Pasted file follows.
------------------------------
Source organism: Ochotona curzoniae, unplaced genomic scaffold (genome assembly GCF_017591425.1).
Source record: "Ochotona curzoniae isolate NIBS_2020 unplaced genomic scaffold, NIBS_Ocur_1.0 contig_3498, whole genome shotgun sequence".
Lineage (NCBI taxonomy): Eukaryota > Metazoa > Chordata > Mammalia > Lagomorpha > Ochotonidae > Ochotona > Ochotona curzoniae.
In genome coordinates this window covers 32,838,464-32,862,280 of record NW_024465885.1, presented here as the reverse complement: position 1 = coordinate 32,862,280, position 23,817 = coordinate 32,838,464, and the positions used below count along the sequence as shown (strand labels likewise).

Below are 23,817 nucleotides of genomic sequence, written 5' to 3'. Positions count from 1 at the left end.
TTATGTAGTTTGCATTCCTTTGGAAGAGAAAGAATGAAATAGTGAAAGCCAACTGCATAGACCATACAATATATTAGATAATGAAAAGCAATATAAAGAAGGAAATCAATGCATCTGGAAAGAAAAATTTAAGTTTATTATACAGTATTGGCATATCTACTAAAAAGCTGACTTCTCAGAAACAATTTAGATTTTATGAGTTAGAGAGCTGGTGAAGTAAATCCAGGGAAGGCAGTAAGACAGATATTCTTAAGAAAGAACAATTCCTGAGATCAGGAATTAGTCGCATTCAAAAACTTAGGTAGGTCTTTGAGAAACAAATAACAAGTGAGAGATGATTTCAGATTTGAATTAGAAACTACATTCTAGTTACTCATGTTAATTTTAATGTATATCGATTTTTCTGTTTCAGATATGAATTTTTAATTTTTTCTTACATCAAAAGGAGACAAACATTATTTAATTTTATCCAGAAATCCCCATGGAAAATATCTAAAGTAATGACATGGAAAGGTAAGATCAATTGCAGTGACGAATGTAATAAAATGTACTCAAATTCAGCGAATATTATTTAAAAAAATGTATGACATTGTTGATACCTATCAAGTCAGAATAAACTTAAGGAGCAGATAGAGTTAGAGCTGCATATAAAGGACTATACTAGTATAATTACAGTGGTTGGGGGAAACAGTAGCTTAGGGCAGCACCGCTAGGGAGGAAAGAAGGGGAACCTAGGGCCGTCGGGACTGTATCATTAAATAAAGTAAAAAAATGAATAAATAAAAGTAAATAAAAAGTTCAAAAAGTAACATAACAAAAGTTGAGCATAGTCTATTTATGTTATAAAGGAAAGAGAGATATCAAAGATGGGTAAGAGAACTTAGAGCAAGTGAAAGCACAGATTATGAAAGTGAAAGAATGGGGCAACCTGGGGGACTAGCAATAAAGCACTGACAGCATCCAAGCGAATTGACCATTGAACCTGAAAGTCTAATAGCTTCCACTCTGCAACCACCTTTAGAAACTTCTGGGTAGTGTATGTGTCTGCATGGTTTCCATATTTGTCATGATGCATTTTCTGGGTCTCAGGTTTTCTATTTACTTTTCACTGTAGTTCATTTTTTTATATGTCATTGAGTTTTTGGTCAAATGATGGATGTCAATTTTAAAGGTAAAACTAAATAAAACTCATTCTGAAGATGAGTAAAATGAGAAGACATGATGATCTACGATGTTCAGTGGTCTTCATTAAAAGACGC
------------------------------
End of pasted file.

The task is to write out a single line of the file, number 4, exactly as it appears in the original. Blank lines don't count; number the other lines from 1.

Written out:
In genome coordinates this window covers 32,838,464-32,862,280 of record NW_024465885.1, presented here as the reverse complement: position 1 = coordinate 32,862,280, position 23,817 = coordinate 32,838,464, and the positions used below count along the sequence as shown (strand labels likewise).